She also uses an extended metaphor of the tongue being a plant where she says in lines 31 to 35, ‘It grows back, a stump of a shoot grows longer, grows moist, grows strong veins, it ties the other tongue in knots, the bud opens, the bud opens in my mouth, it pushes the other tongue aside.’ The repetition of the words ‘rows’ and ‘bud’ creates an exciting atmosphere, plus the use of the word ‘grows’ three times in one line builds up speed and an anticipating atmosphere, making the reader think of what will happen next.

The whole metaphor suggests that the tongue had rotted away but now it is growing back swiftly. The new tongue that grows at night is so strong that it overpowers the other tongue and ties the other tongue in knots and pushes it aside. The last line of the poem where it says, ‘it blossoms out of my mouth’ shows that the mother tongue emerges as strong as ever and functions much better than the second language.

In Moniza Alvi’s poem a lot of images are used to illustrate her feelings about her culture. She shows that her culture hurts her when she writes, ‘glass bangles snapped, drew blood.’ She also seems to depict being from two cultures as going on a voyage from Pakistan to England, which the poet vaguely recalls. This shows her moving from one kind of life to another. The comparison between the western and Asian style of fashion shows the poets discomfort with her traditions and culture. The poet describes her traditional clothes as exotic and beautiful items but then she prefers the traditional western clothing than the traditional clothes because they made her feel out of place and different from everyone else at school or work, this can be seen when she says, ‘My salwar kameez didn’t impress the school friend…’.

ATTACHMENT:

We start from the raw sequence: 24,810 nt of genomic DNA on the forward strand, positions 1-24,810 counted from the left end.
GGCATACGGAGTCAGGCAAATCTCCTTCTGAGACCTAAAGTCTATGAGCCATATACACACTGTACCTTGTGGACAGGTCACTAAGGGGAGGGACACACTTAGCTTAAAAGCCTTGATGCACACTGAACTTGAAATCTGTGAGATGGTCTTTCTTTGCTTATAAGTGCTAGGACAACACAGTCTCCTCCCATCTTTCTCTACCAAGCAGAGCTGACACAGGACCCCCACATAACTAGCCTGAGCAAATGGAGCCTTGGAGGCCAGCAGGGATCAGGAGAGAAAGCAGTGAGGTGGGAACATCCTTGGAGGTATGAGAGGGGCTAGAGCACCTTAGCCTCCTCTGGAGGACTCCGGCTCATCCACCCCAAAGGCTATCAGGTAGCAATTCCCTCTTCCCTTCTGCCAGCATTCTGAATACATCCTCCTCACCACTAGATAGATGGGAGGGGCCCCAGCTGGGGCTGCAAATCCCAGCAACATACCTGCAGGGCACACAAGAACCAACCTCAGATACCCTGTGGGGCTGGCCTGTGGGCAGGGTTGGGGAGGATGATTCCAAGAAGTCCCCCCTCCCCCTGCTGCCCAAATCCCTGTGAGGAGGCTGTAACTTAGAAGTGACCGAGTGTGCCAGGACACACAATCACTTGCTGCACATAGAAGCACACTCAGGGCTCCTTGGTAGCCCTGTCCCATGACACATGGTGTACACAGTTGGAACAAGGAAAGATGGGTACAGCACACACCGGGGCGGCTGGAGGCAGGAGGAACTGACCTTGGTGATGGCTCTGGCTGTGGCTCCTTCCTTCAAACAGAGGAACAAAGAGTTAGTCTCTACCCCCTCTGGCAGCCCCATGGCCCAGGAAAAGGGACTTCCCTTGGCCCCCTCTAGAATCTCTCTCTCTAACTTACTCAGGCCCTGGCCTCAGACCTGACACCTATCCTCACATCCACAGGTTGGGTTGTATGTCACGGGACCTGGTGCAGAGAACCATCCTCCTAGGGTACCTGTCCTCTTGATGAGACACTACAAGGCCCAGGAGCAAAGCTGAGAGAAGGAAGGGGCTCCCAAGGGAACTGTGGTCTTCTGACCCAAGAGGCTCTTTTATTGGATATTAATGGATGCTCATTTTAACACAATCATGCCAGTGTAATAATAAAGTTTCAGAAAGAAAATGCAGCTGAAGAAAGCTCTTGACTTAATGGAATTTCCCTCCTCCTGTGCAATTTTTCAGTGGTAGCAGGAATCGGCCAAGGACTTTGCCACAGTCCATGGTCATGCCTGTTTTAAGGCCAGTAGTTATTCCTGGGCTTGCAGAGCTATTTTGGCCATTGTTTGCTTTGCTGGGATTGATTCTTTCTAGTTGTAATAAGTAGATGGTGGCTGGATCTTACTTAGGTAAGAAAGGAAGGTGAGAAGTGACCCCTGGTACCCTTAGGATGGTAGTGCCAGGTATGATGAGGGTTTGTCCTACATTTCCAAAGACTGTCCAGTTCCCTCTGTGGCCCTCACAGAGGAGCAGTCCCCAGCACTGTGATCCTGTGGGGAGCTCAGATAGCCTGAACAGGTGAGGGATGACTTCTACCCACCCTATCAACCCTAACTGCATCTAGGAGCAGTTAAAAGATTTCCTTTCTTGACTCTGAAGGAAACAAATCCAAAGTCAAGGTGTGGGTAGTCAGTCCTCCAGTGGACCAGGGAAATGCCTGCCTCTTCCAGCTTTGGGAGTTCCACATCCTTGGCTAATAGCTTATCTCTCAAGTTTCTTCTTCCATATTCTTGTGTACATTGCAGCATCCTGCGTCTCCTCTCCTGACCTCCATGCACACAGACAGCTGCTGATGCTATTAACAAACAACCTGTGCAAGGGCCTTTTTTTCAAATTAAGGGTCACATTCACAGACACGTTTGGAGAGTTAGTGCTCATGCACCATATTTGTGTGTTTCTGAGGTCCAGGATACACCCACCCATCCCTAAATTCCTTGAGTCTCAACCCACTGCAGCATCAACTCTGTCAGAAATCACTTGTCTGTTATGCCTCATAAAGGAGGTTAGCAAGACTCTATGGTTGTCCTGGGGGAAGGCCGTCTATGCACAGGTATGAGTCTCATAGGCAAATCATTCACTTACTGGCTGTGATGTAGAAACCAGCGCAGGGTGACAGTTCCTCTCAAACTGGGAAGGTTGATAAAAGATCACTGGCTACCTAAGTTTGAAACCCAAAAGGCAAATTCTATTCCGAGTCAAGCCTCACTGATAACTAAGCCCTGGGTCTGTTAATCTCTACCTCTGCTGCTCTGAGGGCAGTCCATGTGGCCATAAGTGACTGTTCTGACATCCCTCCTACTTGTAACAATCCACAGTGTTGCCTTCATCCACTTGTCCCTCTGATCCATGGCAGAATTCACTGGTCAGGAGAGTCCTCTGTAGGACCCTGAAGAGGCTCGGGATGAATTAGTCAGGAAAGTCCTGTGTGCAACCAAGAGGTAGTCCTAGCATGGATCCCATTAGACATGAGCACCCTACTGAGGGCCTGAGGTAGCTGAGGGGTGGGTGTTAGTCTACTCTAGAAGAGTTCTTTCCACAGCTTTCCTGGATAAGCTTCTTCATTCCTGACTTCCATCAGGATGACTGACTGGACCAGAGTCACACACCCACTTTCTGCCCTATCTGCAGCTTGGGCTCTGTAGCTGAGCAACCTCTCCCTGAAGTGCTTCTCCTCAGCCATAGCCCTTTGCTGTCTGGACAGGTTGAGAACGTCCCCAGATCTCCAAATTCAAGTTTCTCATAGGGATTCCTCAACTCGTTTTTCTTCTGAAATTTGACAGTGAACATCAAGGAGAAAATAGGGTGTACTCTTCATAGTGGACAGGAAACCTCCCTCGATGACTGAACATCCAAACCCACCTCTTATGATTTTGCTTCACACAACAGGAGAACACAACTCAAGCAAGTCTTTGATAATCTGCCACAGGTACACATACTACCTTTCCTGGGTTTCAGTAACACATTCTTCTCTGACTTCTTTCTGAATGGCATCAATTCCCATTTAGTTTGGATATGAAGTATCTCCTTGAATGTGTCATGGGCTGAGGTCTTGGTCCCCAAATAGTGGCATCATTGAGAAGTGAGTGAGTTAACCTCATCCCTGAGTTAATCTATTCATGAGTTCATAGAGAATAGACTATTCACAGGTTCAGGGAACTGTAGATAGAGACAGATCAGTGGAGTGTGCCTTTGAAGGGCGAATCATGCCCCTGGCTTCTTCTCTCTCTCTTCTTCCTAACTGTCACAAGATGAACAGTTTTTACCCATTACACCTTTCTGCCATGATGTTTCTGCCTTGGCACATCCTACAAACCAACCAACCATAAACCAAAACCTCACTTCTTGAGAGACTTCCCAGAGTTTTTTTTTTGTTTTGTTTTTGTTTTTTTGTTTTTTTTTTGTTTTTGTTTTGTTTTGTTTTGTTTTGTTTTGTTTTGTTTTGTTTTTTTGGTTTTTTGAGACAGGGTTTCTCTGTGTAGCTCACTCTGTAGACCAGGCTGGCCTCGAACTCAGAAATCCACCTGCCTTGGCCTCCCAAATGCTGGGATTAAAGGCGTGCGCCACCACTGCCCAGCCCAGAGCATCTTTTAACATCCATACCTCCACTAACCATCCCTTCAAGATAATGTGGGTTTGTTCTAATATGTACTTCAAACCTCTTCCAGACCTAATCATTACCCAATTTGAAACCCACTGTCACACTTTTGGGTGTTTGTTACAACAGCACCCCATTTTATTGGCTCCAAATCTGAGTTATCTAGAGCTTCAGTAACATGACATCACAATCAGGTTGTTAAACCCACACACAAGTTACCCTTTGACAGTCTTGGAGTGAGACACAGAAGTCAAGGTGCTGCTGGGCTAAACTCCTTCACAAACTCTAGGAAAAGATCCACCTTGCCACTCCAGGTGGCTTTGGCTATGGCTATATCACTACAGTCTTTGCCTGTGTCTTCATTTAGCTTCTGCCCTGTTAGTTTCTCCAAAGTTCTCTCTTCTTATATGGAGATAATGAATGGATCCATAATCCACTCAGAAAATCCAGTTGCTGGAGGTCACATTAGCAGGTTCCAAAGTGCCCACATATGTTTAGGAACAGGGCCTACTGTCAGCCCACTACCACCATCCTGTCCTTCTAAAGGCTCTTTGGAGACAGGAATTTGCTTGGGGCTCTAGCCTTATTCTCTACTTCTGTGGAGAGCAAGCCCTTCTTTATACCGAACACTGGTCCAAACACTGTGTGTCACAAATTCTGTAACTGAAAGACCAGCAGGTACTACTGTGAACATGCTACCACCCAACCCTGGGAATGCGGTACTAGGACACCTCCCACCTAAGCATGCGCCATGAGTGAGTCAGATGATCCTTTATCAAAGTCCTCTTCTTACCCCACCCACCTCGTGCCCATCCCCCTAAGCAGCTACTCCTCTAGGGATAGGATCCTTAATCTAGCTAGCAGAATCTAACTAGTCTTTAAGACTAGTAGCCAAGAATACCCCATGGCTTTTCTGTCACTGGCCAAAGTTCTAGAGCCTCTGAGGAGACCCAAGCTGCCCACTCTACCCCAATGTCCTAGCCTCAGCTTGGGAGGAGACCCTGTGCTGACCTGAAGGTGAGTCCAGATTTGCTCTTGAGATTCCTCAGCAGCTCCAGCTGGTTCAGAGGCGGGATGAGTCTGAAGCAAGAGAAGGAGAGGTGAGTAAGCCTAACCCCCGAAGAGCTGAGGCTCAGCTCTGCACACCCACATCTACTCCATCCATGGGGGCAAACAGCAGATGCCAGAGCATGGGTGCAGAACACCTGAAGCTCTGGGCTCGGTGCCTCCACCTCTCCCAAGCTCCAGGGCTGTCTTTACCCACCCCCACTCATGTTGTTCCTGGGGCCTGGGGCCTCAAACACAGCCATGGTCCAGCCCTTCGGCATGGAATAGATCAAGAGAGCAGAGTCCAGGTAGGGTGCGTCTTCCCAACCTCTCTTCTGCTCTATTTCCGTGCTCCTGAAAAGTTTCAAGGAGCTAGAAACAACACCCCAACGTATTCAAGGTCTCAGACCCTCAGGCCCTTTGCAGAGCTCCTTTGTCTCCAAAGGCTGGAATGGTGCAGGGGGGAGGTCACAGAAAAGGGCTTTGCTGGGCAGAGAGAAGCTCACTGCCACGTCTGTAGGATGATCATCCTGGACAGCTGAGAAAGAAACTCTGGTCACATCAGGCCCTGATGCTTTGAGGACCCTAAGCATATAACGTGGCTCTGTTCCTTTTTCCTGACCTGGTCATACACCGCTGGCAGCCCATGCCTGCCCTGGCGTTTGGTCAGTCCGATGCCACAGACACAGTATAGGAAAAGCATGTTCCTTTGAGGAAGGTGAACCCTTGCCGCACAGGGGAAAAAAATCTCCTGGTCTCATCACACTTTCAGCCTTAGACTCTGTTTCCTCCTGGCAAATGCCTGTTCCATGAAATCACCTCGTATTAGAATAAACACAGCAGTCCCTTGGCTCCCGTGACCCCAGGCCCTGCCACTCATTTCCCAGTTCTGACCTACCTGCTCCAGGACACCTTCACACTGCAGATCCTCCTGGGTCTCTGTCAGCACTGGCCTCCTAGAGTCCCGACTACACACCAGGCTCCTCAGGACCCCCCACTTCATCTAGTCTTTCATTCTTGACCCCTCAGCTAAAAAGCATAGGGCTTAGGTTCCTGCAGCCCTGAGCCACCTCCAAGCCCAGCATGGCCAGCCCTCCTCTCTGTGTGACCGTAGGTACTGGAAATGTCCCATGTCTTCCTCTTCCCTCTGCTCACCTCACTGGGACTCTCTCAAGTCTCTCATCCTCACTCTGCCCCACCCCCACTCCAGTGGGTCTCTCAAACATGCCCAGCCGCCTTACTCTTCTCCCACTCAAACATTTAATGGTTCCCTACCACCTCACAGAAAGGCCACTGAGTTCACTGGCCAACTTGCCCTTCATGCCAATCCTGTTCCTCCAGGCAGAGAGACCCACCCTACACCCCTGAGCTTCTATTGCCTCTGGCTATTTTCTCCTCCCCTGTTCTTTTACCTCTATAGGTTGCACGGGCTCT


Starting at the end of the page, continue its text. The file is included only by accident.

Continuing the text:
When we remember our past in our minds we drift from one image to another, the same happens with this poem, it sometimes happens with unusual things like a ‘tin boat’. The other poem ‘Search for my tongue’ also uses images to convey its point about the fact of having to speak two languages for example the extended metaphor can also be considered as an image showing the mother tongue growing stronger. But this poem also uses other language devices to help forward her point about her culture for instance she uses enjambment in her poem which means not that lines of poetry are not stopped at the end.

This also builds up an atmosphere of anticipation and eagerness to know the outcome, like the use of ‘grow’ three times in a line. Sujata Bhatt writes in first person and this can be seen when she starts the poem, where the speaker addresses ‘you’. This demonstrates that there is a conversation going on, as ‘you’ have just asked a question to the poet. Where as ‘Presents from my Aunts in Pakistan’ is written in first person, this can be seen when she starts her poem with ‘I’ and also uses ‘My’. She is writing her own personal account of her experiences.

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Moniza Alvi Poems. (2019, Dec 06). Retrieved from

Moniza Alvi Poems